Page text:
A Systems-First Approach to Social Service Eligibility Verification
Social Agencies Strive to Improve Program Integrity
Many social agencies struggle to provide a more beneficiary-centric operation. If they can’t quickly identify applicants and accurately verify their eligibility, then they risk providing a poor customer experience and making improper payments.
Equifax recently surveyed federal, state and local agency decision makers about their social service eligibility verification systems.
Key findings from the study include:
- 63% of state and local agencies view improving program integrity as a first or second priority.
- Pay stubs is still the primary way of verifying an applicant’s income and employment. But this puts the onus on applicants to prove eligibility and often results in improper payments.
- The #1 consideration government agencies use to determine how to verify is how much effort is required on the part of the agency.
According to the survey results, most health and human services agencies require applicants to initially gather and provide information — like pay stubs and tax forms — followed by a systems search, when appropriate. However, this approach can lead to citizen dissatisfaction or benefit fraud because applicant-provided information can be forged or incomplete.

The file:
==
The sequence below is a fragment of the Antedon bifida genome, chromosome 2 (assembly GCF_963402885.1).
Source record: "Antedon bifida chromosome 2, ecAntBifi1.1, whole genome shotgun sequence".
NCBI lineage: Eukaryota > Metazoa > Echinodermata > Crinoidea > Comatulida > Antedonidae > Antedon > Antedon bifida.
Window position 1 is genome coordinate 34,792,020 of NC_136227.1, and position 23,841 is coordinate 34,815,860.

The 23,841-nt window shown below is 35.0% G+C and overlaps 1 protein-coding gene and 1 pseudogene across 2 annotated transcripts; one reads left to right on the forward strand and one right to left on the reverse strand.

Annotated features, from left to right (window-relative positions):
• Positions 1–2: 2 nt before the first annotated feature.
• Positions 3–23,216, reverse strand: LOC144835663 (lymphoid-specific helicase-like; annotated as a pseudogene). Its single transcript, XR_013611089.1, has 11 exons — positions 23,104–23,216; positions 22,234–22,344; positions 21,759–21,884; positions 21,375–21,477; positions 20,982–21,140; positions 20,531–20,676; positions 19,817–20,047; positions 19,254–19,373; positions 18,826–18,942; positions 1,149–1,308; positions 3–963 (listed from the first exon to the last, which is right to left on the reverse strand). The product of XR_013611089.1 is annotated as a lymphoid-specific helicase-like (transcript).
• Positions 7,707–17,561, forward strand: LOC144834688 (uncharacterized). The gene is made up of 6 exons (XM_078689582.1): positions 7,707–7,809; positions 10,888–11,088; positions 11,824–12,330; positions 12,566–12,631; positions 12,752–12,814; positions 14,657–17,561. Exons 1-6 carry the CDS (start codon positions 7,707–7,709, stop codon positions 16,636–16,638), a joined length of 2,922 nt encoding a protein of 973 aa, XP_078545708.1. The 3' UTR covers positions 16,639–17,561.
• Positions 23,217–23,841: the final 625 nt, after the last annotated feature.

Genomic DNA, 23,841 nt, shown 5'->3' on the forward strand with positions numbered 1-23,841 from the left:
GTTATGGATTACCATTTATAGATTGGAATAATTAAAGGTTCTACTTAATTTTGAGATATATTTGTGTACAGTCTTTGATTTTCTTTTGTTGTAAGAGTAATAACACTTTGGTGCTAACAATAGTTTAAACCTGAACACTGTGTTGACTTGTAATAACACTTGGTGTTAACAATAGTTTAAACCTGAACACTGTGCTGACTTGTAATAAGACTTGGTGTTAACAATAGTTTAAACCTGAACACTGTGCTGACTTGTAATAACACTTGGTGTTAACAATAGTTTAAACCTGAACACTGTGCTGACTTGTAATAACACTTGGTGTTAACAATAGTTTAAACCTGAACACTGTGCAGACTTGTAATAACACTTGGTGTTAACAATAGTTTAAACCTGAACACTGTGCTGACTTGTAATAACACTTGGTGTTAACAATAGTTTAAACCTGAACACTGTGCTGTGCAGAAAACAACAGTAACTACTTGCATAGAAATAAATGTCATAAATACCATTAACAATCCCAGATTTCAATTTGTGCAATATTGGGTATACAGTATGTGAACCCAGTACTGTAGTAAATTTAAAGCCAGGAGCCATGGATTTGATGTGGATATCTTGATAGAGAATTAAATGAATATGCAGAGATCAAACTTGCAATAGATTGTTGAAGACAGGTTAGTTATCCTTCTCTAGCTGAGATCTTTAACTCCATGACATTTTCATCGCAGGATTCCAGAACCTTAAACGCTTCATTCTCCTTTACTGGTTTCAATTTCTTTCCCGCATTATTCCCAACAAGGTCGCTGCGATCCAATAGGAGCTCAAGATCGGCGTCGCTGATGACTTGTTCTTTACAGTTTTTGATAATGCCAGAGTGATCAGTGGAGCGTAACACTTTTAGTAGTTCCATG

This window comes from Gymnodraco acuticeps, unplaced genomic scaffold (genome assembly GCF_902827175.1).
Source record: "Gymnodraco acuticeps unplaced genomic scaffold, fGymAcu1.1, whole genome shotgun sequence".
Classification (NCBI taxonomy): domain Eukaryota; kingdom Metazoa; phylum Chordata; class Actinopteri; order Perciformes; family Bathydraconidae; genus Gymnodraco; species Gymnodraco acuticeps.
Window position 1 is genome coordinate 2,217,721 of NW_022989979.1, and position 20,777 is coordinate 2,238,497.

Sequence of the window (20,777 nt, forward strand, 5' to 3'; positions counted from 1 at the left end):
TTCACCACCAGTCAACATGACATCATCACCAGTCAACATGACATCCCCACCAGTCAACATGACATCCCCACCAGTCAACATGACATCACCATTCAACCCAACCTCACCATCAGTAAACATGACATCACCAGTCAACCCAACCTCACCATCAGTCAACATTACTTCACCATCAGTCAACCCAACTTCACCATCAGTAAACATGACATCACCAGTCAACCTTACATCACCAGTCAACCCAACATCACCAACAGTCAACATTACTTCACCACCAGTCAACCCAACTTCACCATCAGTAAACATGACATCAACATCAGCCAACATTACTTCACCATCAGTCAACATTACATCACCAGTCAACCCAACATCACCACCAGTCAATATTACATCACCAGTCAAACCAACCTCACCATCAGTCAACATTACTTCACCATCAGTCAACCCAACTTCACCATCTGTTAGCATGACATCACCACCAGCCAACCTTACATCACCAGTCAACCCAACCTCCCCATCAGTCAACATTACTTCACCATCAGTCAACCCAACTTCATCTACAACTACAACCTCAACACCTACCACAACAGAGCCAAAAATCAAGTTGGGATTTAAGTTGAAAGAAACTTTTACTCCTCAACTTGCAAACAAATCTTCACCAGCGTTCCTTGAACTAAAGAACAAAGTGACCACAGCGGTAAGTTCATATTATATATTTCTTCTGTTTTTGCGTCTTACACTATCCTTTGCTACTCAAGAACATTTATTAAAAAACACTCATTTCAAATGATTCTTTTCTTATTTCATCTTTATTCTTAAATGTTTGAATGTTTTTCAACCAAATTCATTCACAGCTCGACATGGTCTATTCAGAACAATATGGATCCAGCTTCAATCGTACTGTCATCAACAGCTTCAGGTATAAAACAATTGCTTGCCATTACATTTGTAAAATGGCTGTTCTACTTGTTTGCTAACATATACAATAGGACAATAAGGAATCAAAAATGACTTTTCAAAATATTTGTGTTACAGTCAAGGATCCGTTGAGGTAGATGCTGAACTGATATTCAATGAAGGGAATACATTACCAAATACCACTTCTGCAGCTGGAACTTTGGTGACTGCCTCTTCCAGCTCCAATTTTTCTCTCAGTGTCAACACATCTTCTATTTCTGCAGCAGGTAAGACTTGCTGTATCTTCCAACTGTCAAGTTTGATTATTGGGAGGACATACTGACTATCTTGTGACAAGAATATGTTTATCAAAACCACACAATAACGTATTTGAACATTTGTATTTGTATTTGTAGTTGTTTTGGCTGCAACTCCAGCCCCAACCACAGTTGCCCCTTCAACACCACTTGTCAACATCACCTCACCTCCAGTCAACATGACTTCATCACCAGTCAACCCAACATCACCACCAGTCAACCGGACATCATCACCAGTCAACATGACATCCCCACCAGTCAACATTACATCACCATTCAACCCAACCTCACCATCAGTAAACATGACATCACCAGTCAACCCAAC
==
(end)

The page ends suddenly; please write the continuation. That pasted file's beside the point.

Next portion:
A Systems-First Approach Can Increase Efficiency and Speed
A “systems-first” approach that uses current employment and income information can ease the burden for both applicants and agency caseworkers. It also reduces inefficient manual processes and improves the speed and accuracy of agency decisions. Therefore, agencies can spend more time delivering the right assistance to the right recipient in a timely and cost-efficient way.
The Work Number® database from Equifax is the largest source of consolidated income and employment data. It uses public and private sector companies alike. Combining The Work Number® with other data, such as credit, identity, residency, property, and incarceration information — as well as analytical capabilities — empowers government agencies to make more informed decisions and maximize program efficiency. Most importantly, Equifax can help its public sector customers transform government services into beneficiary-centric services.
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